The Government has announced 40 places in controversial military-style boot camps will be available to deal with serious young offenders.
The camps, to cost $5.3 million over four years, were one of a range of initiatives announced by Prime Minister John Key in Wellington today.
The Fresh Start Offenders Package will cost a total of $59.1m over four years and will create almost 3000 places for youth in mentoring, community and residential programmes.
The military-style camps will provide up to three months of residential training followed by up to nine months of support and mentoring.
Mr Key acknowledged criticism of the camps received during the select committee process but said he made no apologies for supporting them.
"Yes, they'll involve some marching exercises. Yes, they'll involve military facilities. I personally support that."
The camps would also involve drug and alcohol rehabilitation and education, Mr Key said.
"I've always believed that boot camps in isolation won't work."
They will be run by Child Youth and Family, the Defence Force and a non-government organisation.
In addition, an extra 50 places will be available in supervision with activity orders programmes which will run for six months and include some military-style training.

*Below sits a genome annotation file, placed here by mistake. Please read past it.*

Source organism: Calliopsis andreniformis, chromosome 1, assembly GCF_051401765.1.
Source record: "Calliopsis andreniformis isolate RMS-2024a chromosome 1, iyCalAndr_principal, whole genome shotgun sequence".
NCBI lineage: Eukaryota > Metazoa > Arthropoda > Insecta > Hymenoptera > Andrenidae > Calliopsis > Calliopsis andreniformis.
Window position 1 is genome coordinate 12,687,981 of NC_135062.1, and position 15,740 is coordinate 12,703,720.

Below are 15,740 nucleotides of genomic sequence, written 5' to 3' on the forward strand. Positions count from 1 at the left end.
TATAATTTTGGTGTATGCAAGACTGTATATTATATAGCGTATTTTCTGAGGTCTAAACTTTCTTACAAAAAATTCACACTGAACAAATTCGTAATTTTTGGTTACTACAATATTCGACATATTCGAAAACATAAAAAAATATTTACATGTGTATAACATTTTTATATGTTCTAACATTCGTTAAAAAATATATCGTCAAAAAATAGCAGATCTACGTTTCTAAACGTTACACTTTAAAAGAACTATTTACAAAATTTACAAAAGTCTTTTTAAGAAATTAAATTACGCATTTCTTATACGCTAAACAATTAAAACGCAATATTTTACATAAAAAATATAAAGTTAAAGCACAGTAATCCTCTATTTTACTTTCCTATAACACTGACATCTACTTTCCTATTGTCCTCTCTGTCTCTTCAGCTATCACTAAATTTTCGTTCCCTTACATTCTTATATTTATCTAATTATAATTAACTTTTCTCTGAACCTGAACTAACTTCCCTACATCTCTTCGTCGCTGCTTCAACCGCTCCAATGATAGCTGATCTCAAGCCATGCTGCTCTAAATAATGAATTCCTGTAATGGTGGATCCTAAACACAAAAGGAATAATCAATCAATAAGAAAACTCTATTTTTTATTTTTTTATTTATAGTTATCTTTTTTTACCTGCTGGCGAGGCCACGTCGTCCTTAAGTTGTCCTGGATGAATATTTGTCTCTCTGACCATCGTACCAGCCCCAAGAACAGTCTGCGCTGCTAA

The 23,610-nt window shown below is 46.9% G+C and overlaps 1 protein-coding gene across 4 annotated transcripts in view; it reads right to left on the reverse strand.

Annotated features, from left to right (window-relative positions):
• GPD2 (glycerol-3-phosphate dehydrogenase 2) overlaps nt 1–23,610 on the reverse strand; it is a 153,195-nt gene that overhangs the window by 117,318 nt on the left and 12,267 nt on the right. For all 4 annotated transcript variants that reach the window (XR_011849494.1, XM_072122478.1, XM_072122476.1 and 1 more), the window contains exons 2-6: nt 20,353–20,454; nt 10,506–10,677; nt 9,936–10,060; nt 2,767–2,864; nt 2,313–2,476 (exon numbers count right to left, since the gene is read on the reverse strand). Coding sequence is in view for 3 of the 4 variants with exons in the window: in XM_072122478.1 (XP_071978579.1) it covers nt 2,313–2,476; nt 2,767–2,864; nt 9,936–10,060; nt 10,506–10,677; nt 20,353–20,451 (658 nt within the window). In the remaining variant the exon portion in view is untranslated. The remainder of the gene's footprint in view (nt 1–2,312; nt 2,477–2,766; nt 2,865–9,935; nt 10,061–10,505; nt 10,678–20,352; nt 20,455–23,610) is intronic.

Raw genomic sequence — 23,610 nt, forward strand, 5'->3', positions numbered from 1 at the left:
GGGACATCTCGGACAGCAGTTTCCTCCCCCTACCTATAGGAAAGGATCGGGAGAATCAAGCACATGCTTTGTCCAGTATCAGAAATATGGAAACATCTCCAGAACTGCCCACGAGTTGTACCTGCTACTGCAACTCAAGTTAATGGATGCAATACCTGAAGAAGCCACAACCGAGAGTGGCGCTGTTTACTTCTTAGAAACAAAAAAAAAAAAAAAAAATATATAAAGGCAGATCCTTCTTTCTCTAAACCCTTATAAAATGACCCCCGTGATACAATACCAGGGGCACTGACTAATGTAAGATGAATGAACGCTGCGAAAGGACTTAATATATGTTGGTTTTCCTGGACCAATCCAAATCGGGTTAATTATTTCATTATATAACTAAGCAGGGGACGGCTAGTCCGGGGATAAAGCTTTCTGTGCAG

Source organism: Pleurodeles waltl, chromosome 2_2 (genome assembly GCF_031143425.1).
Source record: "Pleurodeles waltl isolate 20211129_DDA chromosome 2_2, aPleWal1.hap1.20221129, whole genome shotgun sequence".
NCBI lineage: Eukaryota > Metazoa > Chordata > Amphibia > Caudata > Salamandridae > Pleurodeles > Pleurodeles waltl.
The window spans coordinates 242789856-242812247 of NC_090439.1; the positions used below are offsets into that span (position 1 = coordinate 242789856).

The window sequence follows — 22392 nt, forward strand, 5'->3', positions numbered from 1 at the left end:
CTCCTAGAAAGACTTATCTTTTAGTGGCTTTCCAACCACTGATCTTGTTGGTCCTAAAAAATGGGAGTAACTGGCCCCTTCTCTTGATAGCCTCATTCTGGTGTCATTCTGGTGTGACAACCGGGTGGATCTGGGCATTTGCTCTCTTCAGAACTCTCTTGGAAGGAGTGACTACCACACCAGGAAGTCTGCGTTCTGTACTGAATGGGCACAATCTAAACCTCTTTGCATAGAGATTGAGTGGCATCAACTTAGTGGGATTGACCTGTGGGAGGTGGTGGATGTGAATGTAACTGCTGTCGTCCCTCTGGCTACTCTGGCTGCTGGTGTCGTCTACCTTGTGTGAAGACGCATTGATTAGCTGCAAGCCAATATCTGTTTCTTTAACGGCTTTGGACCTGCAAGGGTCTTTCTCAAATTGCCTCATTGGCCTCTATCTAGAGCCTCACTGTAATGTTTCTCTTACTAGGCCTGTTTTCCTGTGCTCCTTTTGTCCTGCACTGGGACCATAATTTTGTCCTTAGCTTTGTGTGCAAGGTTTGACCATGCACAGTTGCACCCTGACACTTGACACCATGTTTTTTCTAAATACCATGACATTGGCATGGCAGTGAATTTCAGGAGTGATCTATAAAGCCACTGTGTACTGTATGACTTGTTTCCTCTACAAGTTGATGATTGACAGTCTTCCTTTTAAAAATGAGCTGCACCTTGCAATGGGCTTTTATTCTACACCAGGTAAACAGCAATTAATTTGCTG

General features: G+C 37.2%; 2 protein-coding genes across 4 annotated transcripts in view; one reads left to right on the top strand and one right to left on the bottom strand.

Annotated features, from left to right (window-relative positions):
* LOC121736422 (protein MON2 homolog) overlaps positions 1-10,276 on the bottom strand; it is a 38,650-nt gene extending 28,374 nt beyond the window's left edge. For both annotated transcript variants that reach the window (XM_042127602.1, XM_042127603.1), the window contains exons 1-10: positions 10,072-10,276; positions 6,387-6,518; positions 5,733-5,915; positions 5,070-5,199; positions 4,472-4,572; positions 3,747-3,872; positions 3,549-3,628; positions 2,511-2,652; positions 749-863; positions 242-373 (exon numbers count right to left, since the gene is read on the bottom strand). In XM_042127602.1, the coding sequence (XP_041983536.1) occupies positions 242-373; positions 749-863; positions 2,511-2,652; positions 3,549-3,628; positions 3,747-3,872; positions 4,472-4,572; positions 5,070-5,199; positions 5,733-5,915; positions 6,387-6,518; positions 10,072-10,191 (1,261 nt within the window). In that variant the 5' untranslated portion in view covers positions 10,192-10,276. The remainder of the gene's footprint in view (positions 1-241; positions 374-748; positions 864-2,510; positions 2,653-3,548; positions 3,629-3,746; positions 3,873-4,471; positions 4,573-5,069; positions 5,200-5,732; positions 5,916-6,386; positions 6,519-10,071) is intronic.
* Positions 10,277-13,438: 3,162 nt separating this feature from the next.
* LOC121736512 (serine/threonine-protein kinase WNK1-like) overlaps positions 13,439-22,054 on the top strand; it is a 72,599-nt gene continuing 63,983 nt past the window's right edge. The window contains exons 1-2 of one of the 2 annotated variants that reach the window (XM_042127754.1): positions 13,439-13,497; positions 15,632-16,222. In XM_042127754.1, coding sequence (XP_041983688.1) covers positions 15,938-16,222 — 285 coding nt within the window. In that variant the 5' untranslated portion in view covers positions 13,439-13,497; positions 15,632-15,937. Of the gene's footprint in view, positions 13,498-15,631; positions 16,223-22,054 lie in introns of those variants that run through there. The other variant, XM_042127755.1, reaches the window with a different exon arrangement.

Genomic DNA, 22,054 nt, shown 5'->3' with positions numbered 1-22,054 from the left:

The six month programme will be followed up by six months of supervision and will cost $15.5m over four years.
The programme will begin with a week-long wilderness camp followed by assessment of each youth's needs and a daily programme to help with transition back into the community.
Each camp will have a maximum of eight young men attending.
The Government will also fund 1000 places in a community youth programme to get low-level offenders involved in activity programmes run by experts, 1232 mentoring, parenting and drug and alcohol orders and 30 places for electronic monitoring of offenders under intensive supervision orders.
Court-supervised intensive adventure camps of up to ten days will be aimed at steering youth away from crime at early stages and will cost $5.4m over four years for 200 places.
Social Development Minister Paula Bennett said some camps were already running and involved "10 days in the bush finding yourself".
"I was speaking to a group of young people not that long ago and I said `what's the best thing about being out in the bush?' They said well the hardest thing was doing 7 kilometres with a pack on your back.
"What was the best thing? Doing 7 kilometres with a pack on your back."
An innovation fund will provide $4.6m to programmes led by organisations with a proven track record.
Mr Key said the initiatives should "deal to some of the unexploded time-bombs currently sifting through the Youth Court".
They will make communities safer and turn young people off a life of crime, he said.
The success of the programmes will be assessed by an evaluation tool that was being set up with the initiatives and would be based on the short, medium and long term outlook of those who participated.
The programmes will be funded with money set aside in the 2009 Budget.